User Controlled vs Centralized Nation State

Two contrasting approaches to digital contact tracing have emerged: a more centralized approach favored by governments in China, South Korea, Taiwan, and elsewhere and a decentralized, user-centric approach supported by the joint Apple-Google system and endorsed by some, but not all, European countries (see Table 1).

China, for example, combines government surveillance of the location history for an individual to create an infection risk scoring system for the individual, and now requires Chinese nationals to score “green” to enter public locations, workspaces, or travel. South Korea’s digital surveillance uses law enforcement and fines to sanction individuals who violate mandated quarantine or social distancing requirements.

Taiwan added digital contact & location tracking via smartphones to detect and sanction quarantine violations. Israel initially used national security legal authority for the Ministry of Health (MoH) to implement digital tracking, but this was found by the Israeli High Court of Justice that the surveillance, conducted under the authority of an executive order and without Knesset approval, had no adequate legal basis to able to continue.(Park, Choi, & Ko, April 2020), (Klimburg, Faesen, & Verhage, April 2020), & (Bandel, April 2020).

Israel’s High Court essentially said that for implementation of such surveillance technology the Knesset would have to pass new laws addressing the issues (Ye, Feng, Xue).  Coincidentally, every successful implementation of results in negotiating a balance between public health concerns and public angst.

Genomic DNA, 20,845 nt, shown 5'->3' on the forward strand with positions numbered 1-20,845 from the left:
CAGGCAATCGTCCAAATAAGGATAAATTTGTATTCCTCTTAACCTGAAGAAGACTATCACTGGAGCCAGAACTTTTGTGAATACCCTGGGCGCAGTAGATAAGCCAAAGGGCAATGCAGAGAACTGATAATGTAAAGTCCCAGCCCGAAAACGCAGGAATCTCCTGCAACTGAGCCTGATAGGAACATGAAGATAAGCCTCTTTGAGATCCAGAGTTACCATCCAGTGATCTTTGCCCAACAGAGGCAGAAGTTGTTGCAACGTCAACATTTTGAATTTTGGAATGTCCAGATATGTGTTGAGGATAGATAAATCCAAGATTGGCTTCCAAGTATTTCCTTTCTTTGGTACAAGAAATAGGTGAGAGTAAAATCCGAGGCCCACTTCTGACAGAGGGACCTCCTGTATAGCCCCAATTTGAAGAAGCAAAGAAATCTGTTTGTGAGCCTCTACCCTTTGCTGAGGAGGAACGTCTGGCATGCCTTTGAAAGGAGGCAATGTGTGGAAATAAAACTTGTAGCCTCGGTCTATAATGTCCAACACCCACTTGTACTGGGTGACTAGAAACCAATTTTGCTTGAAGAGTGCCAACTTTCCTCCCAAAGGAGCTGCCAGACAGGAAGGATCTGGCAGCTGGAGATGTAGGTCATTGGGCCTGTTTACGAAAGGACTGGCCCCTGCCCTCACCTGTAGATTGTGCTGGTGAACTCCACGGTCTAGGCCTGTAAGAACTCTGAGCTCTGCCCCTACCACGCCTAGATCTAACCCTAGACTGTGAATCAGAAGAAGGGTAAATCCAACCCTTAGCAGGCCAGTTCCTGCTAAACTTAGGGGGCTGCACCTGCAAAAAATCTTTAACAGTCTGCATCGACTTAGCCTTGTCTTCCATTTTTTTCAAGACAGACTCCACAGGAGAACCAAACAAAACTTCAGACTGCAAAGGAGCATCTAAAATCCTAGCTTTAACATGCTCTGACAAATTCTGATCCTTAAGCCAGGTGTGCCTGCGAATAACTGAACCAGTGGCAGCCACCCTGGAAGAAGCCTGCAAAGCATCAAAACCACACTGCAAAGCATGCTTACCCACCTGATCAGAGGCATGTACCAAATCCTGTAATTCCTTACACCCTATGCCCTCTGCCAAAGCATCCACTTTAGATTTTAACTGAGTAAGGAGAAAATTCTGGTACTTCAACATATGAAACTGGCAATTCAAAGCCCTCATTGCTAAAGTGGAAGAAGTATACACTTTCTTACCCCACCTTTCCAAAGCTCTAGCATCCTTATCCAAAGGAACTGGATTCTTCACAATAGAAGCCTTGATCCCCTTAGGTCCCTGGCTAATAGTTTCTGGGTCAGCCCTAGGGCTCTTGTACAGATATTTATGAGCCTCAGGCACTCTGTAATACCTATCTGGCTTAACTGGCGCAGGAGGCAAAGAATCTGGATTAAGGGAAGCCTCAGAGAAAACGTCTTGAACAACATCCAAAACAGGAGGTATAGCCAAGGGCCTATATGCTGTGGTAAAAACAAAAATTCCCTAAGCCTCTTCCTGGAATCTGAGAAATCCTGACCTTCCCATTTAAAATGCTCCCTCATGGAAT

Approach Data Source



Linking databases and geofencing Mixed, mostly Provider Based
South Korea Testing first, geofencing and linking databases



Singapore Public data release, case tracking


Ostensibly mostly User Based


China Linking databases, enforced compliance, restriction of resources

Mostly Provider based




Geofencing and linking databases


Purely provider based


TABLE 1. National Implementations Contrasted (reproduced from Klimburg, et al)

Divisions have emerged in Europe over the design of automated tracing systems. Countries agree that digital systems are required to automatically identify social contacts of infected individuals but disagree about how much personal information public health authorities should receive without individual consent. Some governments (France and the UK, for example) favor more centralization in which public health departments immediately receive personal information about identified contacts.